Monday, March 28, 2011


By Rabia Ahmed | Published: March 29, 2011

The twenty one gun salute on the 23rd of March woke me to panicked fears of a bombing, the first thing one thinks of in these parts. This was immediately followed by a (fleeting) concern for the local muezzin’s throat. He does not normally sound as drastic, but who knows. It was not until the explosions went on to four and beyond that I remembered it was Pakistan Day. So belated (and relieved) greetings, motherland! I’m glad you made it thus far, even though pretty much on all fours.

It isn’t often that the nation gets to celebrate anything, so Pakistan’s winning streak in the World Cup loosened a few dammed emotions. So much so that if I were Afridi or a member of his World Cup squad, I would be rather on edge which would not all be the fault of the upcoming matches. It is daunting to be the repository of the hopes and yearnings of a sullied nation, to be the donkey on which is to be pinned a glittering tail, with about as much chance of being on target.

Although they are not, sports ought to be far removed from religion and politics, the two cankers in our soul. Even so, it is a refreshing change to witness the people of this country enthralled by something as harmless as a bat and ball.

No, sport has not managed to stay clear of religion or politics. Imran Khan, our erstwhile cricket hero, is of course mired in both, and had my support which wavered somewhat when he decided to lead rallies against the release of Raymond Davis. Were there no other issues worth his time? Of course, he’s also protesting the Drone attacks, and there of course is a real issue, and a tough one.

Mr Khan also managed a bit of the right stuff by pinching a bobby’s helmet, which redeems him. One approves of such behaviour, but hopes that he restricts himself to pinching helmets and stays clear of other largesse that normally comes the way of politicians. That’s definitely not cricket, and Mr Khan sporting as they come, and the PTI promise to figure a bit more in the results of future elections, and amen to that.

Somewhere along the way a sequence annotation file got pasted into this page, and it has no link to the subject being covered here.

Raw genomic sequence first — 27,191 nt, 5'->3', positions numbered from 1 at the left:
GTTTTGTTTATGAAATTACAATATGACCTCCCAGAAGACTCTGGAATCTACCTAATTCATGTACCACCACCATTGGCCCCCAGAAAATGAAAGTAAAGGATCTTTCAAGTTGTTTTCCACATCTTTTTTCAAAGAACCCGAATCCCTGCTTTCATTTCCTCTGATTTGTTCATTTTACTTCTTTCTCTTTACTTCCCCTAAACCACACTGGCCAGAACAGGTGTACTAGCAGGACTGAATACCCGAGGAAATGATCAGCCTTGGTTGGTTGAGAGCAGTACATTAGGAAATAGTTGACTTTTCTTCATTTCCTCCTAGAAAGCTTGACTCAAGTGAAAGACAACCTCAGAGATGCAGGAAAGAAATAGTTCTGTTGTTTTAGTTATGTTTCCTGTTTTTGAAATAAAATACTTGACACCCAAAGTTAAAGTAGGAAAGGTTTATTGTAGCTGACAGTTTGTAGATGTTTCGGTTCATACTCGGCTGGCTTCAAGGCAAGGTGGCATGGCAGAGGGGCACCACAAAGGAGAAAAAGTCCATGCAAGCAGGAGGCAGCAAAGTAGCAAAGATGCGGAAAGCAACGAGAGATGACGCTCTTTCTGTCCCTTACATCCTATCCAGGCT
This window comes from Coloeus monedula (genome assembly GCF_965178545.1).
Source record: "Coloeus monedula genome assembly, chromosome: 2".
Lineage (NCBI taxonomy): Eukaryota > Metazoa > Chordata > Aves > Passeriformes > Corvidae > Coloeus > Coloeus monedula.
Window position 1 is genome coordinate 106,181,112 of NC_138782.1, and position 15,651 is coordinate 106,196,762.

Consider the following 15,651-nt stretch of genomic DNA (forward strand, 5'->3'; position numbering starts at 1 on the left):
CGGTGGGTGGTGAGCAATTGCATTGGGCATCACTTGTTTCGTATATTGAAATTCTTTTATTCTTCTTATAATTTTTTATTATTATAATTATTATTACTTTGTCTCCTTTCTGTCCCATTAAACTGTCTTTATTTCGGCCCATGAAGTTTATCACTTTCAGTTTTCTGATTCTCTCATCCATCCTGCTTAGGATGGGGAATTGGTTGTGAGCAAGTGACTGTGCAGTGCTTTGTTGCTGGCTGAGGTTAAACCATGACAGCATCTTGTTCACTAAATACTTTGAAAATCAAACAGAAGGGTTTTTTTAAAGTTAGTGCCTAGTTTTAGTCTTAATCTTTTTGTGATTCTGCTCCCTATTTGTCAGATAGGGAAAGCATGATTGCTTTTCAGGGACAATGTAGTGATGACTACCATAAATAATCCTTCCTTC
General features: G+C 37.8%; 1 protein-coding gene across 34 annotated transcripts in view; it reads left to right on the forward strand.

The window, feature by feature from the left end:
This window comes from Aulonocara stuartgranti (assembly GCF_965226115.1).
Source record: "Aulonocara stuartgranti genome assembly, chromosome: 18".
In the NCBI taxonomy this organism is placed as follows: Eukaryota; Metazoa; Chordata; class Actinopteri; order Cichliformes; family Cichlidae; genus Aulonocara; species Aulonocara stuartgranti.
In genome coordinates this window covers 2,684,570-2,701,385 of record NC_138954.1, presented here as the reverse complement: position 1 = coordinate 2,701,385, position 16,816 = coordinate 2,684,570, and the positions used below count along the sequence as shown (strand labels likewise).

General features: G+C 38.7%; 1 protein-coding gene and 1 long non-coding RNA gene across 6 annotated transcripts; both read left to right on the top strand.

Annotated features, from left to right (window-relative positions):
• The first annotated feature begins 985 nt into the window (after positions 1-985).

And then of course, there’s been Earth Day. It’s really quite hilarious that Earth Day, marked by switching lights off around the world to show support for environmental causes, includes Pakistan; given the load shedding in this country, we could be said to be showing unending support to the cause. In fact, shh! don’t tell anyone, but we probably had to find some power first, so we could then switch it off to show our support for using it carefully.

Pakistan is as environmentally unconscious as they come in fact comatose would be a better description. Regarding water pollution in our environment, a report by the World Wide Fund for Nature, Pakistan (WWF – Pakistan) says that about half our municipal sewage goes into our water bodies. According to National Conservation Strategy (NCS) around 40% of deaths in Pakistan are related to water borne diseases.

And we were blaming those terrorists.

The WWF report goes on to say that this pollution is made worse by untreated industrial waste.
The polluted river Ravi
It says that in Pakistan, lines for drinking water and sewage drains are laid side by side in the streets. Poor connections and pipe erosion lead to leakage, causing the two fluids to mix and permeate the deeper levels of the soil. It is from these deeper levels that we collect ground water which has already been contaminated by every kind of poison, including lead, cyanide, and other industrial and hospital waste. The Ravi today, is nothing but a large open sewer, the report says.

Load shedding, terrorism and drone attacks notwithstanding, Mr Zardari delivered a positive speech to the Parliament on the 22nd that managed to Ra-Ra the PPP while bestowing a few strands from the donkey’s tail onto others. He reminded us (again) at the outset, lest we forget and expect something from his government, that it inherited a country in poor shape. The usual vows, the usual promises, and he carried on to make all the right noises, heaping tributes on Salmaan Taseer and Shahbaz Bhatti, and ending with the obligatory reference to Benazir Bhutto, another quick reminder in case we wondered how we came to have him for Head of State at all.

Jinnah said, ‘Think a hundred times before you take a decision. But once that decision is taken, stand by it as one man’.

So let’s hope we can stand by what is now Pakistan, come who may, for better or for worse, regardless of World Cup results.


This news was published in print paper. To access the complete paper of this day. click here

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